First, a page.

• Train a Diverse Skilled Workforce: The United States is facing a shortage of relevant talent spanning all levels, from community college to graduate school. The initiative will expand training and education opportunities for all Americans in biotechnology and biomanufacturing, with a focus on advancing racial and gender equity and support for talent development in underserved communities.
     
  • Streamline Regulations for Products of Biotechnology: Advances in biotechnology are rapidly altering the agricultural, industrial, technological, and medical products landscape, which can create challenges for developers and innovators. The initiative will improve the clarity and efficiency of the regulatory process for products of biotechnology so that valuable inventions and products can come to market faster without sacrificing safety.
     
  • Advance Biosafety and Biosecurity to Reduce Risk: The initiative will prioritize investments in applied biosafety research and incentivize innovations in biosecurity to reduce risk throughout the biotechnology R&D lifecycles.
     
  • Protect the U.S. Biotechnology Ecosystem: The initiative will protect the U.S. biotechnology ecosystem by advancing privacy standards and practices for human biological data, cybersecurity practices for biological data, standards development for bio-related software, and mitigation measures for risks posed by foreign adversary involvement in the biomanufacturing supply chain.
     
  • Build a Thriving, Secure Global Bioeconomy with Partners and Allies: According to the fact sheet, the initiative advances international cooperation to leverage biotechnology and biomanufacturing to tackle the most urgent global challenges -- from climate change to health security -- and to work together to ensure that biotechnology product development and use aligns with our shared democratic ethics and values, and that biotechnology breakthroughs benefit all citizens.

The White House has posted a transcript of the press call announcing the Executive Order.


 

By Lynn L. Bergeson 

On July 10, 2020, DOE EERE announced that it has selected eight projects totaling more than $5 million to conduct R&D needed to accelerate the U.S. biomanufacturing sector. These projects are a part of the Agile BioFoundry (ABF) consortium and will leverage National Laboratory capabilities to address challenges in biomanufacturing. Each of these ABF selected projects has been invited to collaborate with National Laboratory research facilities to conduct their proposed research. The seed awards provide up to $500,000 in DOE funds to the laboratories for up to two years. Full awards, however, will receive up to $2 million for up to three years. The aim is for the projects to develop novel microbial hosts and bioproducts, use artificial intelligence and machine learning in synthetic biology, and address the problem of production heterogeneity in industrial microbiology. Each awardee has committed to a minimum of 20 percent cost-share contribution.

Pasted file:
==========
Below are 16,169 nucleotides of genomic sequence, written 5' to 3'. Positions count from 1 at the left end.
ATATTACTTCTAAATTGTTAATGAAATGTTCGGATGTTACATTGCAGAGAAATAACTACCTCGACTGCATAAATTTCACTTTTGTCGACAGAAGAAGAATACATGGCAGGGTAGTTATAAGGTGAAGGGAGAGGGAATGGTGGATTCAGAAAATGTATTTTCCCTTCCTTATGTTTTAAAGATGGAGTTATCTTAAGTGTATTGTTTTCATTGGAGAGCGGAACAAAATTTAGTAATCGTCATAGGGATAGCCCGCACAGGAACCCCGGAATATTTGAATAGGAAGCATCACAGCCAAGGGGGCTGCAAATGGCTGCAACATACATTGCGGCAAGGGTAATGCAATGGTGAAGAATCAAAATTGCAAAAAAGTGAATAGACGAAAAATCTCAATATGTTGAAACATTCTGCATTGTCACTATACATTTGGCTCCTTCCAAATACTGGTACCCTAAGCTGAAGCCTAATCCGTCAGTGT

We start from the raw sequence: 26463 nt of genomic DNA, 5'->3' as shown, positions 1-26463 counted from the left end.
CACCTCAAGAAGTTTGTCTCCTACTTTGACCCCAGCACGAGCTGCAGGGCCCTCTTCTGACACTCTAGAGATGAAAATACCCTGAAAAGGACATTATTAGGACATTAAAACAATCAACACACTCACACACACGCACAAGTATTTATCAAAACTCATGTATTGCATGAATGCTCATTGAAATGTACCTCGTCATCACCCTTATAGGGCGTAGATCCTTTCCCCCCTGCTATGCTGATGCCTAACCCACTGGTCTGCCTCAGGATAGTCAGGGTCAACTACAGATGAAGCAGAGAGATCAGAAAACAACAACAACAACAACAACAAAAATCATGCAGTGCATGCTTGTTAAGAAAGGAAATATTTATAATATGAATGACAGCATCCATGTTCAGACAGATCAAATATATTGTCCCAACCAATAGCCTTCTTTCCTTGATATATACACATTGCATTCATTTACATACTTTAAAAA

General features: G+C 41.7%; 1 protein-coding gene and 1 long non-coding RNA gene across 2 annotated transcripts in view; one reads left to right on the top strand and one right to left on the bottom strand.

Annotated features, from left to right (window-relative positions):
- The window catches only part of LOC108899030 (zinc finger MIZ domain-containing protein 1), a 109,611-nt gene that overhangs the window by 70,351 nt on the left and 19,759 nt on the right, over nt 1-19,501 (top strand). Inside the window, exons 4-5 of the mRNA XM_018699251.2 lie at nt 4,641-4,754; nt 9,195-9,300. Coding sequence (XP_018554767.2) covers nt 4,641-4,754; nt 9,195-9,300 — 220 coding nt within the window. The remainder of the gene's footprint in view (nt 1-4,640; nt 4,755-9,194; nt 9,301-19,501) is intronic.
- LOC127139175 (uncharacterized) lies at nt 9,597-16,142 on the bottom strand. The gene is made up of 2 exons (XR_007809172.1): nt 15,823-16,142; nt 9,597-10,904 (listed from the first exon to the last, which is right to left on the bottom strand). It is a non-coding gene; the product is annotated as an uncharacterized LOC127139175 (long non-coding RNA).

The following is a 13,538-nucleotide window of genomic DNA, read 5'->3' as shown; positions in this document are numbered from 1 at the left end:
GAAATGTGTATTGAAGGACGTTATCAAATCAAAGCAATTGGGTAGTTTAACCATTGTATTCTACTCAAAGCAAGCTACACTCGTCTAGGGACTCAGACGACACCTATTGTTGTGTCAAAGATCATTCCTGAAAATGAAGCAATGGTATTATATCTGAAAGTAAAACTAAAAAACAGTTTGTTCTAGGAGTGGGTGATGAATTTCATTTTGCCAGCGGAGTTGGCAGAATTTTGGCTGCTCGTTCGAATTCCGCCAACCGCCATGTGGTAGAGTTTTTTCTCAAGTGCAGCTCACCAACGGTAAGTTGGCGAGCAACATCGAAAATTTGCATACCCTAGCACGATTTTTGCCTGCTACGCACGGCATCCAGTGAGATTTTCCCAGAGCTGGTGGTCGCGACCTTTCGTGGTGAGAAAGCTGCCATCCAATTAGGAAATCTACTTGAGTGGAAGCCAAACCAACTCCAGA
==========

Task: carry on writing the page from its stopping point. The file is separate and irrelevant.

By Lynn L. Bergeson

On February 13, 2019, the University of Manchester was awarded £10 million by UK Research and Innovation (UKRI), an organization sponsored by the UK Department for Business, Energy and Industrial Strategy (BEIS) to foster research and innovation. These funds are to be used in the launching of a country-wide biomanufacturing research hub to lead the way in new medicines and sustainable energy solutions. To be led by Professor Niguel Scrutton, the Future Biomanufacturing Research Hub (FBRH) will focus on the development of biotechnologies in three sectors:  pharmaceuticals, chemicals, and engineering materials. Professor Scrutton stated: “With the Manchester Institute of Biotechnology (MIB), the University already has one of Europe’s leading industry-interfaced institutes, with world-leading capabilities in bio-based chemicals synthesis and manufacture. Now, with the addition of the Future Biomanufacturing Research Hub, it will take it to an even higher level.” Part of a £30 million government investment into the UK’s research and manufacturing sector, the funding comes from the Engineering and Physical Sciences Research Council (EPSRC) and the Biotechnology and Biological Sciences Research Council (BBSRC). FBRH intends to bring together 67 partners from industry, public sector, and universities to revolutionize industrial biotechnology.


 

On February 26, 2016, the U.S. Department of Energy (DOE) announced the upcoming Agile Biomanufacturing Industry Listening Workshop that is being held by nine national laboratories to increase understanding of industry needs around synthetic biology. The national laboratories are working to create an agile biomanufacturing platform using synthetic biology tools to quickly engineer biofuels and biochemical in response to industry demands. A successful platform will help organizations to develop biological processes to create biobased products, while reducing associated risks. The workshop is occurring on March 15, 2016, in Berkeley, California from 8:00 a.m. to 6:30 p.m. Those wishing to attend should register online by March 4, 2016.